Claudia Taylor (Lady Bird) Johnson
[Lyndon B. Johnson]
Biography: Christened Claudia Alta Taylor when she was born in a
country mansion near Karnack, Texas, she received her nickname "Lady Bird" as a small
child; and as Lady Bird she is known and loved throughout America today.
Perhaps that name was prophetic, as there has seldom been a First Lady so
attuned to nature and the importance of conserving the environment.
Her mother, Minnie Pattillo Taylor, died when Lady Bird was five, so she
was reared by her father, her aunt, and family servants. From her
father, Thomas Jefferson Taylor, who had prospered, she learned much
about the business world. An excellent student, she also learned to love
classical literature. At the University of Texas she earned a bachelor's
degree in arts and in journalism.
In 1934 Lady Bird met Lyndon Baines Johnson, then a Congressional
secretary visiting Austin on official business; he promptly asked her for
a date, which she accepted. He courted her from Washington with letters,
telegrams, and telephone calls. Seven weeks later he was back in Texas;
he proposed to her and she accepted. In her own words: "Sometimes Lyndon
simply takes your breath away." They were married in November 1934.
The years that followed were devoted to Lyndon's political career, with
"Bird" as partner, confidante, and helpmate. She helped keep his
Congressional office open during World War II when he volunteered for
naval service; and in 1955, when he had a severe heart attack, she helped
his staff keep things running smoothly until he could return to his post
as Majority Leader of the Senate. He once remarked that voters "would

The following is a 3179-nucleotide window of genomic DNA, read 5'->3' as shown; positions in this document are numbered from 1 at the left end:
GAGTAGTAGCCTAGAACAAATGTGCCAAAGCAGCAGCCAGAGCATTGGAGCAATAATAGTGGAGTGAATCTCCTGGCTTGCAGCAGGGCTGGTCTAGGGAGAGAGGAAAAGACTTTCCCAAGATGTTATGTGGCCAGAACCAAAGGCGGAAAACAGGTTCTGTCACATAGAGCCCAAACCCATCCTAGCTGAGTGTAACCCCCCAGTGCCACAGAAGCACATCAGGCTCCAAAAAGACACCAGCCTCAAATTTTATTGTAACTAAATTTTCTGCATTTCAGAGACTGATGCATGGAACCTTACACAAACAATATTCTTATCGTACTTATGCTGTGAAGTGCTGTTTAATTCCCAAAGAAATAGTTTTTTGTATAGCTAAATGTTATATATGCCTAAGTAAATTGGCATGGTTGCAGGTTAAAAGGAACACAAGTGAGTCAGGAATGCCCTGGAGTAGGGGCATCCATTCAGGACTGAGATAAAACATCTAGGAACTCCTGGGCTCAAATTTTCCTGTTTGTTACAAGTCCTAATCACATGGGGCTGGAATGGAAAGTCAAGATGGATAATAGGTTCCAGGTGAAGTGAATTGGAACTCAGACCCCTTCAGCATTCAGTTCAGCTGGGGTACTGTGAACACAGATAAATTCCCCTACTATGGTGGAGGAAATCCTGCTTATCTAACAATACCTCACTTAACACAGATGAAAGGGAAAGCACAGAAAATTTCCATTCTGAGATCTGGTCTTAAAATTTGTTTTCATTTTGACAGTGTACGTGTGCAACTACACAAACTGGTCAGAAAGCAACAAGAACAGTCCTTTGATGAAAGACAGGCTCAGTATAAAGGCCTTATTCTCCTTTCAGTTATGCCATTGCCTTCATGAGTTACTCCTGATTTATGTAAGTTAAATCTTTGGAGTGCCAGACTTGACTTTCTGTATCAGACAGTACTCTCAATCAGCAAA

happily have elected her over me."
After repeated miscarriages, she gave birth to Lynda Bird (now Mrs.
Charles S. Robb) in 1944; Luci Baines (Mrs. Ian Turpin) was born three
In the election of 1960, Lady Bird successfully stumped for Democratic
candidates across 35,000 miles of campaign trail. As wife of the Vice
President, she became an ambassador of goodwill by visiting 33 foreign
countries. Moving to the White House after Kennedy's murder, she did her
best to ease a painful transition. She soon set her own stamp of Texas
hospitality on social events, but these were not her chief concern. She
created a First Lady's Committee for a More Beautiful Capital, then
expanded her program to include the entire nation. She took a highly
active part in her husband's war-on-poverty program, especially the Head
Start project for preschool children.
When the Presidential term ended, the Johnsons returned to Texas, where
he died in 1973. Mrs. Johnson's White House Diary, published in
1970, and a 1981 documentary film, The First Lady, A Portrait of Lady
Bird Johnson, give sensitive and detailed views of her contributions
to the President's Great Society administration. Today Lady Bird leads a
life devoted to her husband's memory, her children, and seven
grandchildren. She still supports causes dear to her--notably the
National Wildflower Research Center, which she founded in 1982, and The
Lyndon Baines Johnson Library. She also serves on the Board of the
National Geographic Society as a trustee emeritus.